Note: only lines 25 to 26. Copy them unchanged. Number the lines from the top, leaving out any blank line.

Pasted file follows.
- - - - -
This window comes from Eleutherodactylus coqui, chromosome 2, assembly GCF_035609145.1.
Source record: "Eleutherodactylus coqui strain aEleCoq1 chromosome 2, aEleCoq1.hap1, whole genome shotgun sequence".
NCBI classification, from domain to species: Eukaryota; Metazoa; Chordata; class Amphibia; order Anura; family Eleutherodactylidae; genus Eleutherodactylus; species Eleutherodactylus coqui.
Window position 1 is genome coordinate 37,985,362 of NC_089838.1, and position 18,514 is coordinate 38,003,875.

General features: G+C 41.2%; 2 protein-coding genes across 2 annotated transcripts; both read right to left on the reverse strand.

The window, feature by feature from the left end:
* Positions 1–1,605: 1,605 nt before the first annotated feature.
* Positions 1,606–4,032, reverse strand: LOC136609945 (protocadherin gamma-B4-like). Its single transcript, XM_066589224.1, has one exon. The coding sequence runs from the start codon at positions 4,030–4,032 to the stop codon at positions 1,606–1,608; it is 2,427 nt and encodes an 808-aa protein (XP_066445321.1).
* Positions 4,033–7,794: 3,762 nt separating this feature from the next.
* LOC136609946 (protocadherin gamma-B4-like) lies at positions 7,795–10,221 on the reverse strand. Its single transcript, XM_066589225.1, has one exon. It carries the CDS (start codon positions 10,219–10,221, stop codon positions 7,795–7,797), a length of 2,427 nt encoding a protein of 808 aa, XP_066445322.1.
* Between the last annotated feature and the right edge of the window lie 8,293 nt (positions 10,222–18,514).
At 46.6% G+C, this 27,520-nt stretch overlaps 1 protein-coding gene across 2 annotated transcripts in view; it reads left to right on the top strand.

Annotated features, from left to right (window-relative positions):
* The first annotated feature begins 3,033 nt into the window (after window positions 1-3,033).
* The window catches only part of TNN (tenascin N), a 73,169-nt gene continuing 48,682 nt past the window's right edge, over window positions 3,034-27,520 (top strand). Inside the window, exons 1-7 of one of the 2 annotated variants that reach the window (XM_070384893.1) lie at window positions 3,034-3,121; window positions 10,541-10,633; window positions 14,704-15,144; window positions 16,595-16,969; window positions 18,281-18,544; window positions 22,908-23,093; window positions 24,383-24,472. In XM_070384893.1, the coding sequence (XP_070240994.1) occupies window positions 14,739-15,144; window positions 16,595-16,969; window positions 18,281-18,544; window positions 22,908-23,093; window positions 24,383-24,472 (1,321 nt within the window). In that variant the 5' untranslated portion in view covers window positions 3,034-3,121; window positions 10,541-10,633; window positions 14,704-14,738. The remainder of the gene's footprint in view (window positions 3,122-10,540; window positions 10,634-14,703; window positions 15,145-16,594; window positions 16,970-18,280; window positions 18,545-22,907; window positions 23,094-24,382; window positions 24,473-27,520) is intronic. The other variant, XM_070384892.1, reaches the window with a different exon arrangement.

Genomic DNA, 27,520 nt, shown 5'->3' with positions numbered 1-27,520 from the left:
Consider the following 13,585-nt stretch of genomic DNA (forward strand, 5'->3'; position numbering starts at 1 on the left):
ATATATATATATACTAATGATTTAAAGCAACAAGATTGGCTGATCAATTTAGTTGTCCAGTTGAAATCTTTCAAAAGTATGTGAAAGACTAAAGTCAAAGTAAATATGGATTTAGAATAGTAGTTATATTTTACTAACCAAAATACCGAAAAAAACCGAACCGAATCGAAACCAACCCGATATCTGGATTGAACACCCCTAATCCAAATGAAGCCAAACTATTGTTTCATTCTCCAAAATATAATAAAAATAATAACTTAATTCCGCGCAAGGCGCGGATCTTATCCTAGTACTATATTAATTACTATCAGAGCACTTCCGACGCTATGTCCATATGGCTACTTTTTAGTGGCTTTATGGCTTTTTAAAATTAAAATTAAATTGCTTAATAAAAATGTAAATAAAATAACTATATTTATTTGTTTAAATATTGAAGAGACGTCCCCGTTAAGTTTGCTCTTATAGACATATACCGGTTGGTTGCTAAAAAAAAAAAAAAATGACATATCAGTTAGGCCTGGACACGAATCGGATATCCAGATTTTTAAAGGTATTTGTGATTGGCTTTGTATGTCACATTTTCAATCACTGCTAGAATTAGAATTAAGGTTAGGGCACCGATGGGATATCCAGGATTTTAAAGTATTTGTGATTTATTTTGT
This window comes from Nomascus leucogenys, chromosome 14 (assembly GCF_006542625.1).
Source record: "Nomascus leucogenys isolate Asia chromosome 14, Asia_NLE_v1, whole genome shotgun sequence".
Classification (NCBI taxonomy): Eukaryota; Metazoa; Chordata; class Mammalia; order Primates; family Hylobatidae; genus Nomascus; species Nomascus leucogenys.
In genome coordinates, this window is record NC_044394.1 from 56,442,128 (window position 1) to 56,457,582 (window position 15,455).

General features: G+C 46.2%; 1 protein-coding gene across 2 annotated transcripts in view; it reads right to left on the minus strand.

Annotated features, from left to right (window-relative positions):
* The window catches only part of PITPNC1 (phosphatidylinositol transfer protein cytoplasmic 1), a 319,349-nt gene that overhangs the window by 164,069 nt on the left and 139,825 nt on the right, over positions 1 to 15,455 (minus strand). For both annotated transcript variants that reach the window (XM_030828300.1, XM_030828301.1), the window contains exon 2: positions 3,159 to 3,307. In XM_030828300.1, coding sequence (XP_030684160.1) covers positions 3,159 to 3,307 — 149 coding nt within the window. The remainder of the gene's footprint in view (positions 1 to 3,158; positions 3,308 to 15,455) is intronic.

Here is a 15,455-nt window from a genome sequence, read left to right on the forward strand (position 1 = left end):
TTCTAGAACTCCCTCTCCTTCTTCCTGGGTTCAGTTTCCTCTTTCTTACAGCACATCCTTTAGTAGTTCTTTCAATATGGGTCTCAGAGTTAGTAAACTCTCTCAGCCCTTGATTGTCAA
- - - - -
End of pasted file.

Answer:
* The window catches only part of PITPNC1 (phosphatidylinositol transfer protein cytoplasmic 1), a 319,349-nt gene that overhangs the window by 164,069 nt on the left and 139,825 nt on the right, over positions 1 to 15,455 (minus strand). For both annotated transcript variants that reach the window (XM_030828300.1, XM_030828301.1), the window contains exon 2: positions 3,159 to 3,307. In XM_030828300.1, coding sequence (XP_030684160.1) covers positions 3,159 to 3,307 — 149 coding nt within the window. The remainder of the gene's footprint in view (positions 1 to 3,158; positions 3,308 to 15,455) is intronic.

Here is a 15,455-nt window from a genome sequence, read left to right on the forward strand (position 1 = left end):